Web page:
Seattle Mayor Jenny Durkan has signed new legislation into law that would allow the city to retain a portion of its sales tax to support affordable housing. 

"I'm really excited to bring forward this legislation today," said Seattle City Councilmember Teresa Mosqueda ahead of the city council’s passage of the legislation on Aug. 12. "I know it sounds like it's policy wonk, with a lot of sauce on it, but it's really exciting. This is a legislation that the state Legislature initially passed this last session, House Bill 1406, which allows for municipalities to be able to access tax dollars that are already being collected and actually invest them into affordable housing."

Mosqueda said that the tax revenues will generate about $4.5 million a year and support those that make less than 30 percent of the area median income.

This is a 0.0146 percent sales-and-use tax the state Legislature approved allowing cities with housing levies to impose through Substitute House Bill (SHB) 1406, which passed last session. The tax is credited against the state’s sale-and-use tax, resulting in no increased cost to consumers. If all goes to plan, the funds will be available during the first quarter of 2020.

The legislation also aims to build upon that revenue stream, through the use of the city's capability to issue bonds.

"This (legislation) gives us one more tool to allow for us to bond and get capital dollars in hand," Mosqueda said. "At a minimum, we are talking about bonding to be able to get $50 million to invest into housing."

Councilmember Lisa Herbold reminded the council that the generation of the $50 million is a measure that can only be done this year, and the city will have to find additional revenue sources in years to come if it wants to duplicate this measure's efforts.

Councilmember Kshama Sawant said she was in support of the legislation because it works toward affordable housing, which is one of her goals. However, she objected to some of the literature that came out of Durkan's office. In particular, she didn't want the potential $50 million to give large corporations a pass on paying taxes that could also support low-income housing.

"In the mayor's press release announcing this bill, she said it would raise $50 million, which makes it appear that it is replacing the Amazon tax that was repealed by the mayor and the majority of this council," Sawant said. "However, in the fine print…it is only raising a few million each year and the city could make $50 million of those funds one time if it paid off that $50 million over the next 20 years."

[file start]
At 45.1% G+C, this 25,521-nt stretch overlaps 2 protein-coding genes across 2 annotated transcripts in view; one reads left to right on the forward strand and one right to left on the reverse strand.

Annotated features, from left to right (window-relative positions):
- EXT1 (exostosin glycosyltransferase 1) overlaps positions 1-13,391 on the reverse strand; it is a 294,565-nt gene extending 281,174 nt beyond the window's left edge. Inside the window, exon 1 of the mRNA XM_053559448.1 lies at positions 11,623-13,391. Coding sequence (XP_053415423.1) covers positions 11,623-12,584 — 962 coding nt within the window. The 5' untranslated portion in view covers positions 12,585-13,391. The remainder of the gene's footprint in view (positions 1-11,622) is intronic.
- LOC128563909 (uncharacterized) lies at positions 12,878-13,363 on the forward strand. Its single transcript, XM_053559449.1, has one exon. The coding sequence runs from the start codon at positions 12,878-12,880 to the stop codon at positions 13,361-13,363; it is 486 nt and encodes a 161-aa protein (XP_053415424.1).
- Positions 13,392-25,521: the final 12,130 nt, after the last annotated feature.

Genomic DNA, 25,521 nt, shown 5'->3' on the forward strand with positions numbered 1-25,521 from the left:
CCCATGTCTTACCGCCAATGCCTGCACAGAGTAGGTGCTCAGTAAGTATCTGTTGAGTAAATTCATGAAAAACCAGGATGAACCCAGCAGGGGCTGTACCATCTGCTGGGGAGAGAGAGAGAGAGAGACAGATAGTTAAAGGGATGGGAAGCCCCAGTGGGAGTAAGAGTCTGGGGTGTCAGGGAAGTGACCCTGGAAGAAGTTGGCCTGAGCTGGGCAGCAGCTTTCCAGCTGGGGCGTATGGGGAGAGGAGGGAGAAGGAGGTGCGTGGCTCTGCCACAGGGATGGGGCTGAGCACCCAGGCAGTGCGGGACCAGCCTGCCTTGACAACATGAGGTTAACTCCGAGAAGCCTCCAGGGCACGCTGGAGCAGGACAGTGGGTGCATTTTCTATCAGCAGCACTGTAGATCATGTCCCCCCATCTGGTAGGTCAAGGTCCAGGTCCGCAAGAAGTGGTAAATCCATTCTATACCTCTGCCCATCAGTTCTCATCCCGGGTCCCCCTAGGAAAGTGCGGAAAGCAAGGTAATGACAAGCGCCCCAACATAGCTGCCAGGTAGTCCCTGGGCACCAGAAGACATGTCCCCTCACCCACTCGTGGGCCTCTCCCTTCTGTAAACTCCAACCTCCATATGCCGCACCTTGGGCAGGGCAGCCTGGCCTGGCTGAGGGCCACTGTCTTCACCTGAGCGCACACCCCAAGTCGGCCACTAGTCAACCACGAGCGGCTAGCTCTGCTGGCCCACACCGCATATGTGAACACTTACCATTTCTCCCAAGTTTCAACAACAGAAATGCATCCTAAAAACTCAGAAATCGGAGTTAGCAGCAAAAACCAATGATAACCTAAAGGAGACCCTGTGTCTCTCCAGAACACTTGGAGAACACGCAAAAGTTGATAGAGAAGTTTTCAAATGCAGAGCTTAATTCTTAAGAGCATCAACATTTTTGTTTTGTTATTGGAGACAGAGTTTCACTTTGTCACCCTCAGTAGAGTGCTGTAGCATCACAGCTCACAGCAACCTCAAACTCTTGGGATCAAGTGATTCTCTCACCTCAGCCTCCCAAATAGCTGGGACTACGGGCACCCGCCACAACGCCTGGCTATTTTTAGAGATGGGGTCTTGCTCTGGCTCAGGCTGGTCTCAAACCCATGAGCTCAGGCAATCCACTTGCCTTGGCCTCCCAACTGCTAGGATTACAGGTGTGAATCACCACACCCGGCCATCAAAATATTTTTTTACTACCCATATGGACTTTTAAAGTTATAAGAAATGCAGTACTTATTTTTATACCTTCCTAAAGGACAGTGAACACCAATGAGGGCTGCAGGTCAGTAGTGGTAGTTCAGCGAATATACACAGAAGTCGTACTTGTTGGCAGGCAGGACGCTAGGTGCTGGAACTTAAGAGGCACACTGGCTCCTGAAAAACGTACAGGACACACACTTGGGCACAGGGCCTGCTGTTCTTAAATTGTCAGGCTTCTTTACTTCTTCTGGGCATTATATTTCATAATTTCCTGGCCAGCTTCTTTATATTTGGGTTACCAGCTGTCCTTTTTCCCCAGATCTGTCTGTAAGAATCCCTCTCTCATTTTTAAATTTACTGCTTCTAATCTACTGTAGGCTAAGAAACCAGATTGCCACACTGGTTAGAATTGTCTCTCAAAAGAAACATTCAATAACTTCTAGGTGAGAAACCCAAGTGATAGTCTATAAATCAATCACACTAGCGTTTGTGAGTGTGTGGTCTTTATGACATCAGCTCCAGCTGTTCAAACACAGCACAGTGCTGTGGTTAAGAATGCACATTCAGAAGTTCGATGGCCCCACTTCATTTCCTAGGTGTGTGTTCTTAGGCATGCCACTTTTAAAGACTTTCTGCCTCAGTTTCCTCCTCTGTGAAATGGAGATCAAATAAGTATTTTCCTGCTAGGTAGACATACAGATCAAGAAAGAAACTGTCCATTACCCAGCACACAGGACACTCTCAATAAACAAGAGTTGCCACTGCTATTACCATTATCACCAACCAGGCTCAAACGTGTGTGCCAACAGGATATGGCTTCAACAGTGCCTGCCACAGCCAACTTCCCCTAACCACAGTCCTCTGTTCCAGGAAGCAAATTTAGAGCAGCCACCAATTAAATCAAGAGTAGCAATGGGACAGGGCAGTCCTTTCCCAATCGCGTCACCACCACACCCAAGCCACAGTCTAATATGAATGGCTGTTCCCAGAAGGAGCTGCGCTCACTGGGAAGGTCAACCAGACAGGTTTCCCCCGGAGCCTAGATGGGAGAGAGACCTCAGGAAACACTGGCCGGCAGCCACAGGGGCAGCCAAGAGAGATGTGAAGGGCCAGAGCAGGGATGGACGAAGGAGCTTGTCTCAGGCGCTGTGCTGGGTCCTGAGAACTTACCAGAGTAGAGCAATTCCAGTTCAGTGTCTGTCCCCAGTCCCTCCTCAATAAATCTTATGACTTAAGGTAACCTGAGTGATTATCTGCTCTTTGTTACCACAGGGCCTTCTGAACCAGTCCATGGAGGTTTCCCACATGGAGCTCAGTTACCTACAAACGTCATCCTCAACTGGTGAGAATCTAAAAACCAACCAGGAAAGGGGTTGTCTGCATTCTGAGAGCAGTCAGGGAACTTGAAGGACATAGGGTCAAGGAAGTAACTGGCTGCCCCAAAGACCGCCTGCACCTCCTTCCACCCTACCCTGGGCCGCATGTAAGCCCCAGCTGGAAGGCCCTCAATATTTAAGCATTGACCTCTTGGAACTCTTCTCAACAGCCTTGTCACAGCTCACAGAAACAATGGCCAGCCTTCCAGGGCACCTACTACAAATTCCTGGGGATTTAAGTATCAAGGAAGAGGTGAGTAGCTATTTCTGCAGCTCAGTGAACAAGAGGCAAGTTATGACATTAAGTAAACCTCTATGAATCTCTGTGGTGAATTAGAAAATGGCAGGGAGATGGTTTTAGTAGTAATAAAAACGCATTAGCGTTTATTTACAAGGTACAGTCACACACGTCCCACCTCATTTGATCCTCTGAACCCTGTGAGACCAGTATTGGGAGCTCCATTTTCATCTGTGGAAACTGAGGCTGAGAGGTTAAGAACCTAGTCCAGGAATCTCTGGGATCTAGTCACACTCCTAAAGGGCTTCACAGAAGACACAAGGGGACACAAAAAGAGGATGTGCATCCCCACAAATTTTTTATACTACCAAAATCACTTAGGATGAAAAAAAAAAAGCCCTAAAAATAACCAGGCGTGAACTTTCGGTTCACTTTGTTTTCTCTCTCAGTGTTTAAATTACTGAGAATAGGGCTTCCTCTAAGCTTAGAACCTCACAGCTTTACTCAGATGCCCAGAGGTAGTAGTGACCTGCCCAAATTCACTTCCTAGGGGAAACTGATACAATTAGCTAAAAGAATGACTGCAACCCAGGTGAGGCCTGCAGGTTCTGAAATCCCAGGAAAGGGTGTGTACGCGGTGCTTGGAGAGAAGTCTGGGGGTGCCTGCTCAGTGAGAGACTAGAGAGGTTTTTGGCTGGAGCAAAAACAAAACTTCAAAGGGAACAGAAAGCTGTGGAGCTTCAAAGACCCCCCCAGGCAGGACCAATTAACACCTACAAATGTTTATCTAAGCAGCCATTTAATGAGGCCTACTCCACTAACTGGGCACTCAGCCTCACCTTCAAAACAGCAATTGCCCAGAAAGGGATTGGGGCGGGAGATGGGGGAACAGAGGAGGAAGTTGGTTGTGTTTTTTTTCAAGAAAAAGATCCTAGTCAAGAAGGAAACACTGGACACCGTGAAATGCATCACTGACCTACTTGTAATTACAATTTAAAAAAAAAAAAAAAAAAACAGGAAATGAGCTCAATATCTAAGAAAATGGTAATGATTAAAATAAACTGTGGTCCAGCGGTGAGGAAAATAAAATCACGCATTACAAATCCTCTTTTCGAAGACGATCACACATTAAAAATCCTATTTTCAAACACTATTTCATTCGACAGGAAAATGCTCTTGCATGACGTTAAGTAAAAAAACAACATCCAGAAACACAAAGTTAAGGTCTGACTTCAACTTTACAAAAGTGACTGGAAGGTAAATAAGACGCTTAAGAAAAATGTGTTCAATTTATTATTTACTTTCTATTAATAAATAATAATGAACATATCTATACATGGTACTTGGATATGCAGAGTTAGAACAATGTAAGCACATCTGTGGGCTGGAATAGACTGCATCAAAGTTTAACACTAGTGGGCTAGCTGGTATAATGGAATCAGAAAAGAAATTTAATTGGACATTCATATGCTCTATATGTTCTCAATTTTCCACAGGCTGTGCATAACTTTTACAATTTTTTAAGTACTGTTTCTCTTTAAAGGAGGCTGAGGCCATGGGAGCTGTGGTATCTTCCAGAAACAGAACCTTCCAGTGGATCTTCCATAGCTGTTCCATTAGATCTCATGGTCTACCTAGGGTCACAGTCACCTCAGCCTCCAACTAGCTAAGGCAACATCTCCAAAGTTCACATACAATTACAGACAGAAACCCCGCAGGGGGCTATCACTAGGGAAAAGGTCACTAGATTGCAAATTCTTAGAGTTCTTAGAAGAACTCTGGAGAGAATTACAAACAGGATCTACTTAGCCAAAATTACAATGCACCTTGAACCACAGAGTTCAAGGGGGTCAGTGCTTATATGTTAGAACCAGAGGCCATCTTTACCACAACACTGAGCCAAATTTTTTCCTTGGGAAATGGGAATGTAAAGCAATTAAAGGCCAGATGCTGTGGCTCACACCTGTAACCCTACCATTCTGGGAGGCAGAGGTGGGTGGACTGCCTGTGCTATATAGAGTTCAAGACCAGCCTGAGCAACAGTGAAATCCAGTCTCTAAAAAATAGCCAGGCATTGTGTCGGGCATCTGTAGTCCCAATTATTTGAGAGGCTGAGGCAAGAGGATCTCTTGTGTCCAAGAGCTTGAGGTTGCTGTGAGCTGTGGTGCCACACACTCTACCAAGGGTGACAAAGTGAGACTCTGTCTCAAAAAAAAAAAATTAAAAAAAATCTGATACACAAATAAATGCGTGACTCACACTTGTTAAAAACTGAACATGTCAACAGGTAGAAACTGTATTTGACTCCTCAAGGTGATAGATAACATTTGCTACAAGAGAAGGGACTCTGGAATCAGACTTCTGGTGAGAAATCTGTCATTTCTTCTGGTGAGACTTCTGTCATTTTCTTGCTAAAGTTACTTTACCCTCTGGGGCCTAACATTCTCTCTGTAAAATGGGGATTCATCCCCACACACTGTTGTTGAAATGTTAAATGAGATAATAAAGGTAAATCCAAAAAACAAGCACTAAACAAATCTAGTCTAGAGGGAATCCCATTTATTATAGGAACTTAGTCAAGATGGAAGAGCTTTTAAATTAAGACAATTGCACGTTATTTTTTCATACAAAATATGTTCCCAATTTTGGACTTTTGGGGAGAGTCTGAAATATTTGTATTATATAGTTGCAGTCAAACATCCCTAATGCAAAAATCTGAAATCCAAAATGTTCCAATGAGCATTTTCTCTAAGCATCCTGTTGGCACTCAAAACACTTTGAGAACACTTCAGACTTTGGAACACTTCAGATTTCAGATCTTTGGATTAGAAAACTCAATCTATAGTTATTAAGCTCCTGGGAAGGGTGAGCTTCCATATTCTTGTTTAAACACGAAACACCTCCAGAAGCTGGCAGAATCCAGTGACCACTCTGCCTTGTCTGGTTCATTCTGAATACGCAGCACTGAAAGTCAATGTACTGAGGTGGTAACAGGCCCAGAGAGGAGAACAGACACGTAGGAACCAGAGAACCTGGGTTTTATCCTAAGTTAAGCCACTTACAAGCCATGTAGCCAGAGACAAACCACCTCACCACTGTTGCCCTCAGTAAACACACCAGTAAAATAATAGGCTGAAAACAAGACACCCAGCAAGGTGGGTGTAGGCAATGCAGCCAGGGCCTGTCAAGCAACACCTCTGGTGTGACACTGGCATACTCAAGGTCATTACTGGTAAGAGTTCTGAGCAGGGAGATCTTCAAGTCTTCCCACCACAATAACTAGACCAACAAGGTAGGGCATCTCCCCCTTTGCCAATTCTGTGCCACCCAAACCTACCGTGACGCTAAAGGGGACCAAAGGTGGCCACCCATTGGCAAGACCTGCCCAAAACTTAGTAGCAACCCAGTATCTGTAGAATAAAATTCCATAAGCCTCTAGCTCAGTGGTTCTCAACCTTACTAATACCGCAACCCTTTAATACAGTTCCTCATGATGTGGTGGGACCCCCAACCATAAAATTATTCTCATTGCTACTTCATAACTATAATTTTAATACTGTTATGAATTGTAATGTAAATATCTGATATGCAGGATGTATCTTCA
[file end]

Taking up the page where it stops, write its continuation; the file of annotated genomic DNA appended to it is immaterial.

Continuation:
Mosqueda agreed that the bill would only alleviate a small potion of the need for affordable housing in Seattle.

She said it is critical that the city obtain the needed funds in coordination with its county partners to ensure the most effective timing and implementation of the monies, especially given the scope of the affordable housing deficit in the city.

"We recognize that this (legislation) does not meet the scale of the crisis that we have in terms of the need for new revenue," Mosqueda said. "Just as a reminder, we have the need for 156,000 units of affordable housing that we need to meet the need for today."

She said this figure doesn't include individuals who may come here as immigrants and refugees; people who are coming here as economic refugees seeking better opportunity; or folks who are coming here as climate refugees seeking a more stable climate.

"More people are going to come to this region, so we must build the housing to make sure that everybody in our region has a place to call home and people aren't getting pushed into the street, or pushed out of our city limits," Mosqueda said.

Sawant also emphasized the work that this legislation will leave on the table, even after the $50 million is generated, again setting her aim on big business.

"Relying on sales tax is going to be completely insufficient, not to mention completely unjust," Sawant said. "If we are to have a city hall that actually addresses the housing and homelessness crisis, then we cannot duck the question of taxing big business to build affordable housing in the thousands every year, not in the dozens, and we will also need rent control."

The legislation allows for the council to start retaining funds on Oct. 1, following a 30-day notice to the Department of Revenue that will be issued Sept. 1.

Though the legislation is simply taking advantage of state House Bill 1406, Durkan's administration is touting the measure as a win in support of her Housing Seattle Now initiative.

"I applaud the City Council’s quick work to pass this bill," Durkan said in a news release. "Now, we can seize the chance to be among the first cities in the state to seize this opportunity to invest more in housing for our neighbors living outside.”